Getting quality sleep


We may think of sleep as that elusive thing that we can’t quite catch enough of at times in our life. Sleep, however, is essential for much of our functioning during waking hours.

Sleep is when our bodies rejuvenate cells, tissues, organs, and muscles. It is during sleep that our physical body is restored to health so we can become more efficient when we wake. In fact, research shows that sleep can help prevent many physical ailments such as high blood pressure, stroke, heart disease, and kidney disease by giving the body the temporary break it needs to renew itself.

Sleep also allows our brain to solidify the new information it learned during the waking hours that day. It allows our brain the rest necessary to form new pathways so we can remember old information and assimilate new information. This, in turn, can improve our ability to learn new things and enhance our problem-solving skills so decisions can be made in a healthy and effective manner.

Sleep is a time when we not only replenish our physical bodies for increased productivity, but also improve our creativity. Often when we dream, our creative juices flow, and while our mind can put together interesting and bizarre material during dreaming, it can also put together innovative ways of solving life’s problems. Our dreams can help us to think outside the box. Sleep gives us the strength we need for emotional well-being and patience in our relationships with others. Sleep allows us to lower our stress level so we are relaxed and refreshed for the next day, emotionally able to handle what the day entails. In addition, sleep allows us to show virtue when engaging with others. It gives us the patience necessary to love our neighbor.

Sleep can be a time when God reveals his will to us. It is essential for our spiritual health. Just as St. Joseph heard God in his dreams, we too can be open to the Lord’s prompting in ours.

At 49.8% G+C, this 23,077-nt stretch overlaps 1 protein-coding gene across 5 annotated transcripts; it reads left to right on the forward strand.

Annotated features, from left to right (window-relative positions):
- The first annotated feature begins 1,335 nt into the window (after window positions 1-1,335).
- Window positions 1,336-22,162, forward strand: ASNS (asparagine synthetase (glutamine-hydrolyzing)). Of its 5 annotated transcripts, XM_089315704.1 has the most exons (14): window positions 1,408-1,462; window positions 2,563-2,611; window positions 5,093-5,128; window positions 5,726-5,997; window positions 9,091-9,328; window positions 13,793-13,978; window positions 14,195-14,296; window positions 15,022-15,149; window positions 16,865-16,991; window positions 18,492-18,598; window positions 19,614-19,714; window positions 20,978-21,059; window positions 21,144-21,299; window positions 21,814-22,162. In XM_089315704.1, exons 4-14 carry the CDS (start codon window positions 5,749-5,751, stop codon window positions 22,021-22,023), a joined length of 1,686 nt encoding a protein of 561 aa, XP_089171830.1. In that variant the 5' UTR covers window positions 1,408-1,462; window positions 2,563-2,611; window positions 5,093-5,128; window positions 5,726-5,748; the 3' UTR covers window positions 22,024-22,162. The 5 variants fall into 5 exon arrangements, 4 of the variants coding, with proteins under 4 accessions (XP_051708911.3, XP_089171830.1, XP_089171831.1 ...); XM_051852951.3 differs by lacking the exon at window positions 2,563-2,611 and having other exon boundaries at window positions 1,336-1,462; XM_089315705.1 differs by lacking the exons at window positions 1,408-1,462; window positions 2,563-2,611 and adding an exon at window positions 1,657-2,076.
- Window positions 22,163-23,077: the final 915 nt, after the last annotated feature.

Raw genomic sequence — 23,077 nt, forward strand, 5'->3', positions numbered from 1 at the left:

“In this moment of rest in the Lord, as we pause from our many daily obligations and activities, God is also speaking to us,” Pope Francis said, referring to sleep in a January 2015 meeting with families during his visit to the Philippines.

The Holy Father later said in the same address:

“Rest is so necessary for the health of our minds and bodies and often so difficult to achieve due to the many demands placed on us. But rest is also essential for our spiritual health, so that we can hear God’s voice and understand what he asks of us. … Do not forget Jesus who sleeps! Do not forget St. Joseph who sleeps! Jesus slept with the protection of Joseph. Do not forget: Families find their rest in prayer.”

Barriers to good sleep

What keeps us from glorious sleep? Sometimes a physical illness, such as sleep apnea or restless leg syndrome, keeps us from getting a good night’s sleep. These are real issues that should be addressed by a physician so that we can get the sleep our bodies require. Other health issues that affect sleep are mental health difficulties like depression, anxiety, and obsessive thinking. These should also be addressed by a professional therapist or a physician.

Many times, though, the quality of our sleep is something we can control. A lack of sleep is often due to our own decisions throughout the day. Our busy lifestyles can keep our bodies and minds from slowing down enough to fall asleep and stay asleep during the night. We often drift off worrying about one thing or another that was not accomplished that day or needs to be tackled the next. What we do during the day affects our sleep at night.

For example, how many stimulants such as coffee, tea, and soda do we consume trying to stay awake during the morning, afternoon, and evening? The consumption of these types of stimulants makes it difficult for our bodies to achieve a normal rhythm of wake and sleep, thereby overruling our natural tendency to renew when resting. As a result of our busy lifestyles, our minds are less able to shut down and rejuvenate during sleep, and we wake feeling groggy and unrested.

Tips for sleeping well